# Norm of multiplication operator in $L_p$

Let $$Ω$$ be an open set in $$R^n$$, and let $$a$$ be a measurable complex-valued function on $$Ω$$. The (maximal) operator of multiplication by $$a$$ on $$L_p(Ω) \ (1 ≤ p < ∞)$$ is defined by

$$M_au = au, u ∈ dom(M_a)$$

$$dom(M_a) = \{u ∈ Lp(Ω):\ au ∈ L_p(Ω)\}.$$

The multiplication operator $$M_a$$ defined on the whole space $$L_p(Ω)$$ if and only if $$a$$ is essential bounded, that is, $$a ∈ L_∞(Ω)$$.

Moreover,

$$||M_au||_p ≤ ||a||_∞||u||_p,\ u ∈ Lp(Ω)$$

Therefore, $$M_a$$ is a bounded operator on $$L_p(Ω)$$. In fact, we have $$||M_a|| =||a||_∞$$.

I saw a lot of similar posts, but still I have questions.

I think there should be also information about our measure (should be finite or $$\sigma$$- finite).

I found the inequality. $$||M_a|| \le ||a||_\infty$$ but I don't know how to show that.

My calculation:

$$||M_af||_p=||af||_p \le ||a||_\infty (\mu (\Omega))^{1/p}||f||_p$$

There I don't know why this should imply the above inequality.

I know how to show $$\ge$$.

After that I will get implication to the left.

$$\Rightarrow$$

Suppose $$a$$ isn't essential bounded. $$\Omega = \bigcup_{n=1}^\infty A_n$$

$$B_m=\{x: \ |a(x)|>m\}$$

$$f_{n,m}:= \chi _{A_n \cap B_m}$$ and $$\exists n$$ such that $$X=A_n \cap B_m$$ has positive measure.

$$||M_af_{n,m}||_{p}^p=||af_{n,m}||_p^p=\int_X |a(x)|^pdx>\int_X m^pdx=m^p \mu(X)\xrightarrow{m \to \infty}\infty$$ and this is contradiction, becouse $$M_a$$ is bounded.

If $$\Omega \subset \mathbb{R}$$ the space $$L^{p}(\Omega)$$ is assumed to have the standard Lebesgue measure. Also we have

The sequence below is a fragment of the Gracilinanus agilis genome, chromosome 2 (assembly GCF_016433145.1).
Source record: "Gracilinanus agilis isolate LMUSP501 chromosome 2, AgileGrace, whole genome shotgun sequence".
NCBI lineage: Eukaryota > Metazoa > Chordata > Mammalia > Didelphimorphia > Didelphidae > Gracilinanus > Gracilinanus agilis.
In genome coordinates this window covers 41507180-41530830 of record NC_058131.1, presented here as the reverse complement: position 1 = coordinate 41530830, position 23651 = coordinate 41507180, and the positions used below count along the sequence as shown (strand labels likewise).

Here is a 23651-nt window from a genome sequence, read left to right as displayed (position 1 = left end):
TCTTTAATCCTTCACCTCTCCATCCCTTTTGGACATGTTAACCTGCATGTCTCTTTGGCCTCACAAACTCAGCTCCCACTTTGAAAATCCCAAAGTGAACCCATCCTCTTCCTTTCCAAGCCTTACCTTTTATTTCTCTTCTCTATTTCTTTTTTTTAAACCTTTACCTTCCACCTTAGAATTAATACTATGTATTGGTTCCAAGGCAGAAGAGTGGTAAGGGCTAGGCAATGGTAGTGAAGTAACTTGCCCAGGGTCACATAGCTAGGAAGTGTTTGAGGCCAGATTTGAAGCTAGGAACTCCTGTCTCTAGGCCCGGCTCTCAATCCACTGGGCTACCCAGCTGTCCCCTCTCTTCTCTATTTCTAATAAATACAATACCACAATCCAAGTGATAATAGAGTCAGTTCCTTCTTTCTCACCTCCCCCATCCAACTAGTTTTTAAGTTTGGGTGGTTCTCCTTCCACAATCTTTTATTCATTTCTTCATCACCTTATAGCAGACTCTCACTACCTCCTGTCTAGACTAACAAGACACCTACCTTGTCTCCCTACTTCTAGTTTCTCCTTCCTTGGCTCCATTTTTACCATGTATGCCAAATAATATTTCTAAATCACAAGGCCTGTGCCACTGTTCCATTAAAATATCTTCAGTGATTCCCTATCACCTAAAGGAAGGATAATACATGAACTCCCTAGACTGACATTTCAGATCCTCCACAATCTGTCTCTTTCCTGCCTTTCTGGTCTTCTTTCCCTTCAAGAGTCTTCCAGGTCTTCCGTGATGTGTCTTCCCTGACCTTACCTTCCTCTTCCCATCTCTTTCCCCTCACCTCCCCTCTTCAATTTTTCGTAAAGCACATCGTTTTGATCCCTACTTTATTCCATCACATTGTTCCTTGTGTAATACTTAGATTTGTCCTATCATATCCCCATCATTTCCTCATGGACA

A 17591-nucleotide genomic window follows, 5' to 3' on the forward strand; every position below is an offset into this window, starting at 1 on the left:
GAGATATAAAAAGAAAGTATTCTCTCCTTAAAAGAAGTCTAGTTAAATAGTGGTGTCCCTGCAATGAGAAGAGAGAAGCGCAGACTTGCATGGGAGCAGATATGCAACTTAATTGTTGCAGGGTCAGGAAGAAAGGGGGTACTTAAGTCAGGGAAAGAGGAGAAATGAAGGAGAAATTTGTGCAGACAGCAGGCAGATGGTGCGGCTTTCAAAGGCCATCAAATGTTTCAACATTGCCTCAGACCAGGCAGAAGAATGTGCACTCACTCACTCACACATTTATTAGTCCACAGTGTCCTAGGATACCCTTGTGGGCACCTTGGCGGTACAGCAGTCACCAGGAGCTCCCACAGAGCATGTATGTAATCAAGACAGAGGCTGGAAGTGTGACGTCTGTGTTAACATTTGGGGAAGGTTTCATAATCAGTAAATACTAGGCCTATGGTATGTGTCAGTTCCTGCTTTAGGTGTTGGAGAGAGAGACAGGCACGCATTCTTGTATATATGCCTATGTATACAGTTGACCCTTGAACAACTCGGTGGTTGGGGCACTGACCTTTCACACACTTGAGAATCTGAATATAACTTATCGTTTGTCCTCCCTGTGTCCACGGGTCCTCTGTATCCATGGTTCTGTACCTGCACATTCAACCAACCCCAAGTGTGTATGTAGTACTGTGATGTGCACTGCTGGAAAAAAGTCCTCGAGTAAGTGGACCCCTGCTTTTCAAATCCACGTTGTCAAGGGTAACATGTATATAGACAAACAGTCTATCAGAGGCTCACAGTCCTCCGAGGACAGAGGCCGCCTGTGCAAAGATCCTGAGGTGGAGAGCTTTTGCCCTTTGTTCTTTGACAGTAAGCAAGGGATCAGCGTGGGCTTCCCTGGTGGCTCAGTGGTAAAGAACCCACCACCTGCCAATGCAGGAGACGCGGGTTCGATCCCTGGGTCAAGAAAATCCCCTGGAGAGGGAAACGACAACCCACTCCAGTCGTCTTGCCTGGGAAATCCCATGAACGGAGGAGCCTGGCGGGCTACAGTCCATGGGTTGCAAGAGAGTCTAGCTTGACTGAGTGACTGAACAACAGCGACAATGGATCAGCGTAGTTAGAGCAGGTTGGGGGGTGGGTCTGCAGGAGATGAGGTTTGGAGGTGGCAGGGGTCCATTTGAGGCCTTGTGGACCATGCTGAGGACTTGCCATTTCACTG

$$\lvert \lvert M_{a}f \rvert \rvert^{p} = \int_{\Omega} \lvert af \rvert^{p} dx \leq \lvert \lvert a \rvert \rvert_{L^{\infty}}^{p} \int_{\Omega} \lvert f \rvert^{p} dx = \lvert \lvert a \rvert \rvert_{L^{\infty}}^{p} \lvert \lvert f \rvert \rvert_{L^{p}}^{p}.$$

Which proves the inequality $$\lvert \lvert M_{a} \rvert \rvert \leq \lvert \lvert a \rvert\rvert_{\infty}$$.

(EDIT)

The second part of your proof does not show $$\lvert \lvert M_{a} \rvert \rvert \geq \lvert \lvert a \rvert \rvert_{\infty}$$. You have instead shown that if $$a$$ is not essentially bounded then $$M_{a}$$ is not bounded.

I will denote the Lebesgue measure by $$m$$. For the right implication it is enough to construct a sequence $$(f_{n}) \subset L^{2}$$, with $$\lvert \lvert f_{n} \rvert \rvert = 1$$, such that $$\lvert \lvert M_{a}f_{n} \rvert \rvert \geq \lvert \lvert a \rvert \rvert_{\infty} - \frac{1}{n}$$. To this end note that for each $$n$$ the set $$E_{n} = \left\{ x \in \Omega : \lvert a(x) \rvert > \lvert \lvert a \rvert \rvert_{\infty} - \frac{1}{n} \right\}$$ has positive Lebesgue measure, $$m(E_{n}) > 0$$. We can also assume the measure is finite (otherwise intersect it with a set of finite measure, such that the intersection has positive measure). Now set $$f_{n} = (\frac{1}{m(E_{n})})^{1/p}\chi_{E_{n}}$$, where $$\chi$$ is the characteristic function. We have $$\lvert \lvert f_{n} \rvert \rvert_{L^{p}} = 1$$, for all $$n$$, also

$$\lvert \lvert M_{a}f_{n} \rvert \rvert_{p} = \left(\int_{\Omega} \lvert af_{n} \rvert^{p} dx\right)^{1/p} > \left( \lvert \lvert a \rvert \rvert_{\infty} - \frac{1}{n} \right)\lvert \lvert f_{n} \rvert \rvert_{L^{p}} = \lvert \lvert a \rvert \rvert_{\infty} - \frac{1}{n}$$

Thus we have $$\lvert \lvert M_{a} \rvert \rvert \geq \lvert \lvert a \rvert \rvert_{\infty}$$

(EDIT)

As you mention we have similar results for an arbitrary sigma finite measure space.

• Oh, I get it now. I looked at it from the wrong side. Implication to the right is correct? Commented May 11, 2020 at 15:08
• No. You started by assuming a was not essentially bounded, however, in this case the operator $M_{a}$ is not bounded (so talking about its norm makes no sense). I've added the missing argument.
– Alex
Commented May 11, 2020 at 18:58
• Now I'm confused. You showed that if $a$ is ess. bounded then $M_a$ is defined in whole space, yes? I think that I showed that if $M_a$ is defined then $a$ is ess. bounded. If not then what about the implications in the right? Commented May 11, 2020 at 19:39
• Ah, I am sorry. I thought your question was how to prove $\lvert \lvert M_{a} \rvert \rvert \geq \lvert \lvert a \rvert \rvert_{\infty}$. Yes, your right implication proof is correct.
– Alex
Commented May 11, 2020 at 20:02